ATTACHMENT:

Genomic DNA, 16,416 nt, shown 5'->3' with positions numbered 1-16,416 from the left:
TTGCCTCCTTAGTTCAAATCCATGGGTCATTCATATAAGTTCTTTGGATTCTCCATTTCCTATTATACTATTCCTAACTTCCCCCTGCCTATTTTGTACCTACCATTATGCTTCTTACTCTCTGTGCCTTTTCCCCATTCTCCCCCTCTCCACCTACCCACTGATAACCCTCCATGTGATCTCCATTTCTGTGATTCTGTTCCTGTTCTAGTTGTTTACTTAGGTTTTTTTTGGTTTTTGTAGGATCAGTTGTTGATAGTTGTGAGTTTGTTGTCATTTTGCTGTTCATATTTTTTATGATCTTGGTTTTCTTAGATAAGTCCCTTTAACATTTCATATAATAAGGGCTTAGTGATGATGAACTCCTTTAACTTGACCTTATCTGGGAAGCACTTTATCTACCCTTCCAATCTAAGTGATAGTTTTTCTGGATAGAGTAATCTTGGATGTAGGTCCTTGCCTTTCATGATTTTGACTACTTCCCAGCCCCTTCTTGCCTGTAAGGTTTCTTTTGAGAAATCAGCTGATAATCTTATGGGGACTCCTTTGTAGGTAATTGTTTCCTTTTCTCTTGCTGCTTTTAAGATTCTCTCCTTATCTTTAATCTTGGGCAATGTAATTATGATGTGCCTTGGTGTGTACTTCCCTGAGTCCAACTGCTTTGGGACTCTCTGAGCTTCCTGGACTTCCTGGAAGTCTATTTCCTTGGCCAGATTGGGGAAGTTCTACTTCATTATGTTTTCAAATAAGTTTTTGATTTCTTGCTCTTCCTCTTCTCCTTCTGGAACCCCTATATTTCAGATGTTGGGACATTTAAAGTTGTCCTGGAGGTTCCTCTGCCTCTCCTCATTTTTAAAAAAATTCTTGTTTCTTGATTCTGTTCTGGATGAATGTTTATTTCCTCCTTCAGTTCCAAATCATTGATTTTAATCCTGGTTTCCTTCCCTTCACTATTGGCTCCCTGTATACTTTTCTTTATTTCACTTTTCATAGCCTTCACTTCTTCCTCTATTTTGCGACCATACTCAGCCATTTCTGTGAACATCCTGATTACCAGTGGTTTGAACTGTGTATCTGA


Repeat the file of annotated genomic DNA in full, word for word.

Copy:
Genomic DNA, 16,416 nt, shown 5'->3' with positions numbered 1-16,416 from the left:
TTGCCTCCTTAGTTCAAATCCATGGGTCATTCATATAAGTTCTTTGGATTCTCCATTTCCTATTATACTATTCCTAACTTCCCCCTGCCTATTTTGTACCTACCATTATGCTTCTTACTCTCTGTGCCTTTTCCCCATTCTCCCCCTCTCCACCTACCCACTGATAACCCTCCATGTGATCTCCATTTCTGTGATTCTGTTCCTGTTCTAGTTGTTTACTTAGGTTTTTTTTGGTTTTTGTAGGATCAGTTGTTGATAGTTGTGAGTTTGTTGTCATTTTGCTGTTCATATTTTTTATGATCTTGGTTTTCTTAGATAAGTCCCTTTAACATTTCATATAATAAGGGCTTAGTGATGATGAACTCCTTTAACTTGACCTTATCTGGGAAGCACTTTATCTACCCTTCCAATCTAAGTGATAGTTTTTCTGGATAGAGTAATCTTGGATGTAGGTCCTTGCCTTTCATGATTTTGACTACTTCCCAGCCCCTTCTTGCCTGTAAGGTTTCTTTTGAGAAATCAGCTGATAATCTTATGGGGACTCCTTTGTAGGTAATTGTTTCCTTTTCTCTTGCTGCTTTTAAGATTCTCTCCTTATCTTTAATCTTGGGCAATGTAATTATGATGTGCCTTGGTGTGTACTTCCCTGAGTCCAACTGCTTTGGGACTCTCTGAGCTTCCTGGACTTCCTGGAAGTCTATTTCCTTGGCCAGATTGGGGAAGTTCTACTTCATTATGTTTTCAAATAAGTTTTTGATTTCTTGCTCTTCCTCTTCTCCTTCTGGAACCCCTATATTTCAGATGTTGGGACATTTAAAGTTGTCCTGGAGGTTCCTCTGCCTCTCCTCATTTTTAAAAAAATTCTTGTTTCTTGATTCTGTTCTGGATGAATGTTTATTTCCTCCTTCAGTTCCAAATCATTGATTTTAATCCTGGTTTCCTTCCCTTCACTATTGGCTCCCTGTATACTTTTCTTTATTTCACTTTTCATAGCCTTCACTTCTTCCTCTATTTTGCGACCATACTCAGCCATTTCTGTGAACATCCTGATTACCAGTGGTTTGAACTGTGTATCTGA